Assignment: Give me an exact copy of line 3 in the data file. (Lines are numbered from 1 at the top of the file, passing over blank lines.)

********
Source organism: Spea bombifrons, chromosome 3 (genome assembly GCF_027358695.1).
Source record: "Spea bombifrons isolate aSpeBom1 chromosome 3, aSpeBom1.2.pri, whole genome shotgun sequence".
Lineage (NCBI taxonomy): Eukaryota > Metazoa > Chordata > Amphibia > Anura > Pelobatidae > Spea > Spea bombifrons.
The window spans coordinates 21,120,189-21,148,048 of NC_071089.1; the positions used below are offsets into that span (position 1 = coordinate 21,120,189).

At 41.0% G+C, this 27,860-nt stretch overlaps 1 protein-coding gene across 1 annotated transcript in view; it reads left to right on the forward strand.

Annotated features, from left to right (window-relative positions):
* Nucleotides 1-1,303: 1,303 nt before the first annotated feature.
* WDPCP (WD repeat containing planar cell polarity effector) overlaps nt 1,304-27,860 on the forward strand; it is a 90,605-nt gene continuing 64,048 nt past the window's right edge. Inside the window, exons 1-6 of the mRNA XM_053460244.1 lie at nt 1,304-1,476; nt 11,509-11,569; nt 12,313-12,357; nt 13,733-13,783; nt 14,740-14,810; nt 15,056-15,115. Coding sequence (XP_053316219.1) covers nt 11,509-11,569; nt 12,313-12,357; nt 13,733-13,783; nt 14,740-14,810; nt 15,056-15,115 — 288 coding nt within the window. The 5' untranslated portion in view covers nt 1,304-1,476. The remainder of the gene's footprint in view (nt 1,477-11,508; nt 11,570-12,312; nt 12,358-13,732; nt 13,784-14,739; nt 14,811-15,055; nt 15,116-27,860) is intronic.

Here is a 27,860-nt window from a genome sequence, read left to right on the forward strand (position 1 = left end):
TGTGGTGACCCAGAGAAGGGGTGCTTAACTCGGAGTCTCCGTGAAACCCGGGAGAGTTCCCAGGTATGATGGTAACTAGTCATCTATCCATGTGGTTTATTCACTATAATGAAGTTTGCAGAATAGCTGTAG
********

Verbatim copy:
Lineage (NCBI taxonomy): Eukaryota > Metazoa > Chordata > Amphibia > Anura > Pelobatidae > Spea > Spea bombifrons.